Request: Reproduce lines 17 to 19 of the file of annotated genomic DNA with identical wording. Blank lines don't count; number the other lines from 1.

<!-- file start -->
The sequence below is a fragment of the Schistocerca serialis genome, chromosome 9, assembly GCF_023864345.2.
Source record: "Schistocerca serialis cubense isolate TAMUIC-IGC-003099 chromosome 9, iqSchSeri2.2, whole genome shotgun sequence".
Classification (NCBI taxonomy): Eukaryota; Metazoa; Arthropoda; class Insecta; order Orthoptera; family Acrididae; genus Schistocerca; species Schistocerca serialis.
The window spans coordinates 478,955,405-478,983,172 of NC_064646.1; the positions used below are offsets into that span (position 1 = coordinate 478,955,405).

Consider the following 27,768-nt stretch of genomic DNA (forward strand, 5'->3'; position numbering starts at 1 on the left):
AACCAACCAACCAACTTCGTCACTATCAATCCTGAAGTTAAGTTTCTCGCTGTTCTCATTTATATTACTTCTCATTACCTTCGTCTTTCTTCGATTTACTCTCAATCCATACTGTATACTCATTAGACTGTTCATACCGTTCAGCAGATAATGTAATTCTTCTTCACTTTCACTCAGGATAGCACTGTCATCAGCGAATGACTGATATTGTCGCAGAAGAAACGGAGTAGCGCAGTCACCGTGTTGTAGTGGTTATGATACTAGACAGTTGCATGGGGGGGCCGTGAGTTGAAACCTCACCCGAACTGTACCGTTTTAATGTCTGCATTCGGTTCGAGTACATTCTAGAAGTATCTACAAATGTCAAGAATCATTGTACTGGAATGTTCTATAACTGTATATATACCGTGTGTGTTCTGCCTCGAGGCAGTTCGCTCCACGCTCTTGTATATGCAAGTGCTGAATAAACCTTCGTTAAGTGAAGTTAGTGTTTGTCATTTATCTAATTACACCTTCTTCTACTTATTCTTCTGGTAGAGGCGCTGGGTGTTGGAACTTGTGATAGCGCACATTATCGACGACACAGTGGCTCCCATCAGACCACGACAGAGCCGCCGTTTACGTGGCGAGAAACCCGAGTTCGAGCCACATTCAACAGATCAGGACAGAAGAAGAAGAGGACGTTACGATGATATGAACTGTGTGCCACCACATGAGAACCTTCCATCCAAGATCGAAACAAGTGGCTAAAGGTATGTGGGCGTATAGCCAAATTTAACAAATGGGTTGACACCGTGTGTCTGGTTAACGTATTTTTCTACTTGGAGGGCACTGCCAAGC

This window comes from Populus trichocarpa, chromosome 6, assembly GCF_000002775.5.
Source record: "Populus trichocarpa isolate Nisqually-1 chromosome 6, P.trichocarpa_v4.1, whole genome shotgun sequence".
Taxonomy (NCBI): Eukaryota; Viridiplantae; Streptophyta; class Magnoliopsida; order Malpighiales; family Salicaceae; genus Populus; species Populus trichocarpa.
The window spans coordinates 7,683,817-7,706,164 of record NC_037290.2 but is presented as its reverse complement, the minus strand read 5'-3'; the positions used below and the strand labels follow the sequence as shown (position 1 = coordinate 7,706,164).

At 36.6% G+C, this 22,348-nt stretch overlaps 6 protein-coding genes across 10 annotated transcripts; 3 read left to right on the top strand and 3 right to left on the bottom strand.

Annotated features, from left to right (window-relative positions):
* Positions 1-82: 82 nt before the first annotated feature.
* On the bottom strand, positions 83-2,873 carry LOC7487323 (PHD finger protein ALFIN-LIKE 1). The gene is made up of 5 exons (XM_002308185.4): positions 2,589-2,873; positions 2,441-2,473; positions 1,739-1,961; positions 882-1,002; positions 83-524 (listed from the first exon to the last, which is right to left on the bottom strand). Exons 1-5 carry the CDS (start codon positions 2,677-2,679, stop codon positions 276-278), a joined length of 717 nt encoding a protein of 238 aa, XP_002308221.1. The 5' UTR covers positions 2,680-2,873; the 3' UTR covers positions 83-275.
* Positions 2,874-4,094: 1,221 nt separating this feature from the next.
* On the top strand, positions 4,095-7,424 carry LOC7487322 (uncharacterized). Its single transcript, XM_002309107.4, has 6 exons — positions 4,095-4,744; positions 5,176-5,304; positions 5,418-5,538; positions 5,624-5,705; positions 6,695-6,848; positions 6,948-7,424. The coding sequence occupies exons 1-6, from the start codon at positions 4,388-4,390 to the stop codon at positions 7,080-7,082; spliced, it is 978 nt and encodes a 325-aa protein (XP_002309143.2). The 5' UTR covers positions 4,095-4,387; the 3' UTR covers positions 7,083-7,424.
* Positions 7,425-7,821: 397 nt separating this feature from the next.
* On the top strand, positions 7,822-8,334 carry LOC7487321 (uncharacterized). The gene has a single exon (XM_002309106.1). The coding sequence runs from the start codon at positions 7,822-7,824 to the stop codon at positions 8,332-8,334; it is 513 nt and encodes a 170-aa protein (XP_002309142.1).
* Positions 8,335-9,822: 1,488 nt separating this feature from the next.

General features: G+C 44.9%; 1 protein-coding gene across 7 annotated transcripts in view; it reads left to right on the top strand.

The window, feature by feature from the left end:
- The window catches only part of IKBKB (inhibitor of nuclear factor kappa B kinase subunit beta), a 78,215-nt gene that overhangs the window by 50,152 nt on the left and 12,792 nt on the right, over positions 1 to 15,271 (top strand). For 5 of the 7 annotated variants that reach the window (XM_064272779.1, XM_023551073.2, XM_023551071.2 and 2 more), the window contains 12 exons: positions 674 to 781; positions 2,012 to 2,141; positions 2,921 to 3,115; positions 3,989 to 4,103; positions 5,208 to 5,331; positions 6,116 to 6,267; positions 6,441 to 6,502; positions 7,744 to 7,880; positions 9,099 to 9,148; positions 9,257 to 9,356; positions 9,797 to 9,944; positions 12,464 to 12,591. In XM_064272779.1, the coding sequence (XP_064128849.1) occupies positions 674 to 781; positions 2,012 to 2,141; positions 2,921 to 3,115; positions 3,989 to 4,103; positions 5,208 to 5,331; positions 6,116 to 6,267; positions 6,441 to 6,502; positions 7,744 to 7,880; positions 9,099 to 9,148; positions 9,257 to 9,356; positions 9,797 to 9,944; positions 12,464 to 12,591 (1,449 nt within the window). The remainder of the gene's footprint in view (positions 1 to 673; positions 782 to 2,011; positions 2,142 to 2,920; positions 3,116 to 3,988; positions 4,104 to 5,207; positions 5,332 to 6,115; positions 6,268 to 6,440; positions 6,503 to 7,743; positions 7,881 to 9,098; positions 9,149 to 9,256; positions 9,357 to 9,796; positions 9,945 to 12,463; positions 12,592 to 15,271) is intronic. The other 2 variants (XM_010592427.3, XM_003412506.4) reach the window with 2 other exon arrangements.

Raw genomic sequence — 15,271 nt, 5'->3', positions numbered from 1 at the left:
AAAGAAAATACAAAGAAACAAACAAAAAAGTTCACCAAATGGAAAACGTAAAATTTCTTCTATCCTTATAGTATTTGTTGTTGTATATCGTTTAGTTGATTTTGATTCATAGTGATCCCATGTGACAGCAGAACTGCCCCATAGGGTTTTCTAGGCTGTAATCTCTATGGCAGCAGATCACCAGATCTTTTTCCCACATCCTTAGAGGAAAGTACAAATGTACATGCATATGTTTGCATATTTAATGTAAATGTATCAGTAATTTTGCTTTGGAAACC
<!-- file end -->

* Positions 7,425-7,821: 397 nt separating this feature from the next.
* On the top strand, positions 7,822-8,334 carry LOC7487321 (uncharacterized). The gene has a single exon (XM_002309106.1). The coding sequence runs from the start codon at positions 7,822-7,824 to the stop codon at positions 8,332-8,334; it is 513 nt and encodes a 170-aa protein (XP_002309142.1).
* Positions 8,335-9,822: 1,488 nt separating this feature from the next.